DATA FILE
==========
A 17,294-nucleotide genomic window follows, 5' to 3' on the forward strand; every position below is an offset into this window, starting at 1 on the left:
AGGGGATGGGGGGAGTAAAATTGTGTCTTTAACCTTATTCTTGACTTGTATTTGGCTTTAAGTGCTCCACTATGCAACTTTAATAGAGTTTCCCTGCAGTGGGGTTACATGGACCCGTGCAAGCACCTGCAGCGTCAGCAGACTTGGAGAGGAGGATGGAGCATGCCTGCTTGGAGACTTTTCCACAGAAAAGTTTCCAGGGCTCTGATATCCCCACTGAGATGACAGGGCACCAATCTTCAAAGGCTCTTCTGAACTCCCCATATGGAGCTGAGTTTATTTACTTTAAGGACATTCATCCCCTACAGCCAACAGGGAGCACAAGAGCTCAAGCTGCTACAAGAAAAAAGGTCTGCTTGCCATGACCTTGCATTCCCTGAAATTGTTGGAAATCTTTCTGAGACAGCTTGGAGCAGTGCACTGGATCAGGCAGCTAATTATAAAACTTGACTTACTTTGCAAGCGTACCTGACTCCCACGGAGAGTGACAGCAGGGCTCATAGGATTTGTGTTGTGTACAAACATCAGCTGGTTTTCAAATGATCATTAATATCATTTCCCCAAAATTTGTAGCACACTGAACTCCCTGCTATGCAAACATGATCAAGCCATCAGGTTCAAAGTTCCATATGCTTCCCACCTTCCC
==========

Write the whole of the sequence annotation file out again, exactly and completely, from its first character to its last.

A 17,294-nucleotide genomic window follows, 5' to 3' on the forward strand; every position below is an offset into this window, starting at 1 on the left:
AGGGGATGGGGGGAGTAAAATTGTGTCTTTAACCTTATTCTTGACTTGTATTTGGCTTTAAGTGCTCCACTATGCAACTTTAATAGAGTTTCCCTGCAGTGGGGTTACATGGACCCGTGCAAGCACCTGCAGCGTCAGCAGACTTGGAGAGGAGGATGGAGCATGCCTGCTTGGAGACTTTTCCACAGAAAAGTTTCCAGGGCTCTGATATCCCCACTGAGATGACAGGGCACCAATCTTCAAAGGCTCTTCTGAACTCCCCATATGGAGCTGAGTTTATTTACTTTAAGGACATTCATCCCCTACAGCCAACAGGGAGCACAAGAGCTCAAGCTGCTACAAGAAAAAAGGTCTGCTTGCCATGACCTTGCATTCCCTGAAATTGTTGGAAATCTTTCTGAGACAGCTTGGAGCAGTGCACTGGATCAGGCAGCTAATTATAAAACTTGACTTACTTTGCAAGCGTACCTGACTCCCACGGAGAGTGACAGCAGGGCTCATAGGATTTGTGTTGTGTACAAACATCAGCTGGTTTTCAAATGATCATTAATATCATTTCCCCAAAATTTGTAGCACACTGAACTCCCTGCTATGCAAACATGATCAAGCCATCAGGTTCAAAGTTCCATATGCTTCCCACCTTCCC